Objects and items from our lives that have meaning for us can provide inspiration for some great life writing and we'll be looking at the power of 'life souvenirs' in my series of life writing workshops in February.
I wrote in an earlier blog about Susie, a doll my Mom had when she was a child. Susie accompanied Mom through her entire life and kept Mom company in private hospital care during the last months that she was with us. When I look at Susie, who now resides with me, a flood of memories come back about Mom.
I recently watched a series of documentaries entitled 'Titanic: Stories from the Deep' which featured various artifacts recovered from Titanic and the stories behind them.
Thousands of items have been salvaged from this luxury ocean vessel and pride of the White Star Line that struck an ice berg in the freezing waters of the North Atlantic and sank in the early hours of 15 April 1912.
One of the most impressive was the recovery, conservation, and restoration of a set of the ship's massive whistles. The two forward funnels were each fitted with a set. The whistles were like organ pipes and steam operated, giving off a sound that was somewhat melodic and very loud. Apparently when at sea, the whistles were tested every day at noon and were used in port when tugboats were maneuvering the ship.
Of course everyone wondered if the whistles would actually work again and after some serious restoration by professionals, by golly, they did.
At a public event in St. Paul Minnesota in 1999, in front of a crowd of thousands, the whistles blew again, twice, for the first time since - most likely - that fateful night in 1912 when Titanic sank to the bottom of the sea. They will never sound again as the stress on them could cause irreparable damage.
With all of the poignant and tragic history surrounding the demise of this great ship and the deaths of over 1500 people aboard, listening to the sounding of the whistles was an emotional experience even for me, sitting in front of my TV.
It was a mournful cry from a once magnificent ship, a voice of pain and anguish from the bottom of the sea, the sound of the ship now long gone but never forgotten in the annals of storytelling. It may have been one of the last sounds people heard that terrible night, so many of whom lost their lives in one of the world's greatest seafaring tragedies.
My Mom's Susie does not carry the weight of a tragedy like the Titanic story, but nonetheless it holds many memories for me and has been the inspiration behind much of the writing I've done about my Mom.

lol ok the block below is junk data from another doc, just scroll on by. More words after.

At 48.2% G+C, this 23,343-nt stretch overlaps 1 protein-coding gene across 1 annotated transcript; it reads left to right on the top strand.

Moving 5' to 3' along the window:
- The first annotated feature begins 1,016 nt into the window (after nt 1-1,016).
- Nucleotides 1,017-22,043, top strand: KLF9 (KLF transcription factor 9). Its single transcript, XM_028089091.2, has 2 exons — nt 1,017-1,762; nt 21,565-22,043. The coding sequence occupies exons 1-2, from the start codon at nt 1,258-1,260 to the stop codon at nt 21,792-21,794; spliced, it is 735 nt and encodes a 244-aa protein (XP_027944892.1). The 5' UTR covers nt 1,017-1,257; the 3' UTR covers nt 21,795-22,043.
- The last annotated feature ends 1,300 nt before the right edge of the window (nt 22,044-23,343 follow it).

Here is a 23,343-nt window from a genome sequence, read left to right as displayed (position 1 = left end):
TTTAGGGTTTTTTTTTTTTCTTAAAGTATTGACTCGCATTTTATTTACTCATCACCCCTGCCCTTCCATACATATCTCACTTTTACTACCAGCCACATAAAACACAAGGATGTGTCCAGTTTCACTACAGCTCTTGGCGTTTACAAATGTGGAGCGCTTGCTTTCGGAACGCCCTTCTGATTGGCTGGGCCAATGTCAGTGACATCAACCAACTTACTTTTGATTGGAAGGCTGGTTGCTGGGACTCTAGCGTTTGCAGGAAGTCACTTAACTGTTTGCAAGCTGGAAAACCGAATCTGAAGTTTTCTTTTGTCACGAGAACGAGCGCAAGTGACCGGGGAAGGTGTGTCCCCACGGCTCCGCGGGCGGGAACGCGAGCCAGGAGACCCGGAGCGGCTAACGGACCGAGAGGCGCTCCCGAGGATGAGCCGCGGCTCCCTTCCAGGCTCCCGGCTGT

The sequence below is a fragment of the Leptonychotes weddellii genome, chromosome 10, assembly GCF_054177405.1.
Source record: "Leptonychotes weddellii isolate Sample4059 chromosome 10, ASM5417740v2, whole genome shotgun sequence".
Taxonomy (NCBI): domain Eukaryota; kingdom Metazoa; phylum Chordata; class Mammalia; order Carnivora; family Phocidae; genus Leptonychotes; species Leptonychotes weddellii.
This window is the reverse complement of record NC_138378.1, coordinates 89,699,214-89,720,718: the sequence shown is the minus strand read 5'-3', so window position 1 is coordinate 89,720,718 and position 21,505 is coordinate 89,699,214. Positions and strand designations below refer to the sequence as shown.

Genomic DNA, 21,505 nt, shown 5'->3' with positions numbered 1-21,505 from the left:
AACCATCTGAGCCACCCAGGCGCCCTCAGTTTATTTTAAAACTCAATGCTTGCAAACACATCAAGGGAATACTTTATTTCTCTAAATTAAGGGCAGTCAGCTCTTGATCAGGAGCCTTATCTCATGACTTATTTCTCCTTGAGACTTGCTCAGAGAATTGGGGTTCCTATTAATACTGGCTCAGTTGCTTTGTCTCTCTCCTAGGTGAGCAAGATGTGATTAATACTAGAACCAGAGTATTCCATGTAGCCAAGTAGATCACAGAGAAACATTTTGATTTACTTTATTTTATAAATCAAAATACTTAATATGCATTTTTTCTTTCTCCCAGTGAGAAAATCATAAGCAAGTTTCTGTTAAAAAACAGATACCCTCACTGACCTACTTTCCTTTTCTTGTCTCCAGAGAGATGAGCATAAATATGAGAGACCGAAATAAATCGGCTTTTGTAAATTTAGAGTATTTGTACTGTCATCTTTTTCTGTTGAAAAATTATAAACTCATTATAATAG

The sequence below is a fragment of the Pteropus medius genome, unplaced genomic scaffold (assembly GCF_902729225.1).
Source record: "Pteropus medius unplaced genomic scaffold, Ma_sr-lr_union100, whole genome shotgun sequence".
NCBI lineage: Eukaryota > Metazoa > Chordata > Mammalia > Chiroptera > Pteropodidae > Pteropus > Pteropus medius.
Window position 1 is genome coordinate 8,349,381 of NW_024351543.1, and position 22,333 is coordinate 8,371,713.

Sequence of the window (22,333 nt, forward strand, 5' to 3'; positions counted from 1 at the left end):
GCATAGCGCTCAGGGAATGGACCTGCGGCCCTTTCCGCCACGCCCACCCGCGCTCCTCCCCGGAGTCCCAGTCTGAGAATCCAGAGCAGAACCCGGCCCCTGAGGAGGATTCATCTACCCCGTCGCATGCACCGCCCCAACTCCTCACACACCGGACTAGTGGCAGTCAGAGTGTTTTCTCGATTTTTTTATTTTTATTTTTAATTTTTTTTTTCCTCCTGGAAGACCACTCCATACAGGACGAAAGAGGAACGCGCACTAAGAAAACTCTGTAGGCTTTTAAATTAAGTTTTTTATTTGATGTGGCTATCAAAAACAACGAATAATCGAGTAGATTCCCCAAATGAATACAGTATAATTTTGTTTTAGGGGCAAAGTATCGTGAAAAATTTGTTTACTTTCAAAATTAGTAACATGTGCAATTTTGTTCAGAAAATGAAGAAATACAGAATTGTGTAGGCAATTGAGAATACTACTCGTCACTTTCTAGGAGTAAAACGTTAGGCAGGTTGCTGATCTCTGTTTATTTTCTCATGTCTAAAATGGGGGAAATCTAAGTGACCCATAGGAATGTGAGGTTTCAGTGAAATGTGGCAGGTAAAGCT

And you don't need a life souvenir the size of those gigantic whistles either to inspire your writing.
Something as small as a gold ring or a silver hat pin may do.
“Our doubts are traitors,
and make us lose the good we oft might win,
by fearing to attempt.” - William Shakespeare, Measure for Measure
You see? Even William Shakespeare had something to say about self-doubt and the threat it poses to our creativity. American writer Suzy Kassem goes a step further saying, 'Doubt kills more dreams than failure ever will.'
Are you getting the message? Don't you want to look in the mirror and see the King of the Jungle looking back at you?
Doubting our ability to write is a real downer and it can plague and hound us relentlessly, making us wonder why in the heck we ever chose to write a single word and spent more than even a millisecond of our precious time bothering.
Doubt is that wicked little critter that hangs out on your shoulder while you're writing, whispering its evil notions into your ear: 'Hmm, are you sure that's good enough?' or 'People are going to think that writing is stink. Why are you bothering? You'll make a fool of yourself.' And before you know it, all of this mindless wittering has undermined your confidence, courage, inspiration and motivation and you slouch away from your writing desk in a blue funk, beaten and demoralised.
Our doubts are generated by many things and I'll deal with three of them here and suggest what you can do to combat them.
1. Lack of confidence: keep writing and don't stop
Even the most experienced writers get the wobbles every now and then. It comes with the territory. As with most things, the more you do it, the greater your confidence will be. Remember when you were learning to ride a bike? You kept falling off and crashing into things but you persevered and voila! One day you took off into the sunrise of a new day on wheels. So keep writing, don't stop. The more you write the greater your confidence.
2. The wicked little self-doubt critter: kick it out the door
That's the one sitting on your shoulder. You can almost see it when you look at yourself in the mirror. Sweep it off like a piece of lint, onto the floor and then kick it out the door. We don't have time or space in our writing lives for the nasty little naysayer. Shut it down. Don't listen.
3. No one will want to read my stuff: yes they will
I say, 'who cares?' Write what you want to write because in the first instance, it's always about you: write what interests you, what attracts you, what piques your curiosity. Explore a topic or your own emotions, research an historical time and place or your own family closet of rattling skeletons. The world is overflowing with beauty, richness, glory, sadness, violence, love, hate, joy ... and I would almost bet money on it that people will want to read what you have to say.
Another great way to dispel those feelings of doubt is to hang out with other writers who have probably experienced the same thing. My Write-Ins provide a relaxed and reassuring space to talk to things through, share and support each other and of course, do some writing.